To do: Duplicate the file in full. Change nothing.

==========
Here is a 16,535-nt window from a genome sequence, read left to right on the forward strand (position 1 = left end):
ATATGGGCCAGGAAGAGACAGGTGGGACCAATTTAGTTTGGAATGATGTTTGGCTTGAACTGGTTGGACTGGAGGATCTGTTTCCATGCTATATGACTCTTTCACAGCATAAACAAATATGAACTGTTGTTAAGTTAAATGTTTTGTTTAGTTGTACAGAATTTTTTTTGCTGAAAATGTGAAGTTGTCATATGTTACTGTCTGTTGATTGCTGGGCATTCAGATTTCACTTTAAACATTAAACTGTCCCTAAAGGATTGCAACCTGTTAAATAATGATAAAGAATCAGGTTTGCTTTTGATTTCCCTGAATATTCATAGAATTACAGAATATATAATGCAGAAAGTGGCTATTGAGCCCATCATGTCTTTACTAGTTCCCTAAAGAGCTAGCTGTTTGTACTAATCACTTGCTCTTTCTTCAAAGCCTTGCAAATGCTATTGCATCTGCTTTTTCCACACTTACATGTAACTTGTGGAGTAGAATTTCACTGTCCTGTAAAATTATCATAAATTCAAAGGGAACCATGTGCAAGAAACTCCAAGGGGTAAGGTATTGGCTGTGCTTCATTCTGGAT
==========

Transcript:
Here is a 16,535-nt window from a genome sequence, read left to right on the forward strand (position 1 = left end):
ATATGGGCCAGGAAGAGACAGGTGGGACCAATTTAGTTTGGAATGATGTTTGGCTTGAACTGGTTGGACTGGAGGATCTGTTTCCATGCTATATGACTCTTTCACAGCATAAACAAATATGAACTGTTGTTAAGTTAAATGTTTTGTTTAGTTGTACAGAATTTTTTTTGCTGAAAATGTGAAGTTGTCATATGTTACTGTCTGTTGATTGCTGGGCATTCAGATTTCACTTTAAACATTAAACTGTCCCTAAAGGATTGCAACCTGTTAAATAATGATAAAGAATCAGGTTTGCTTTTGATTTCCCTGAATATTCATAGAATTACAGAATATATAATGCAGAAAGTGGCTATTGAGCCCATCATGTCTTTACTAGTTCCCTAAAGAGCTAGCTGTTTGTACTAATCACTTGCTCTTTCTTCAAAGCCTTGCAAATGCTATTGCATCTGCTTTTTCCACACTTACATGTAACTTGTGGAGTAGAATTTCACTGTCCTGTAAAATTATCATAAATTCAAAGGGAACCATGTGCAAGAAACTCCAAGGGGTAAGGTATTGGCTGTGCTTCATTCTGGAT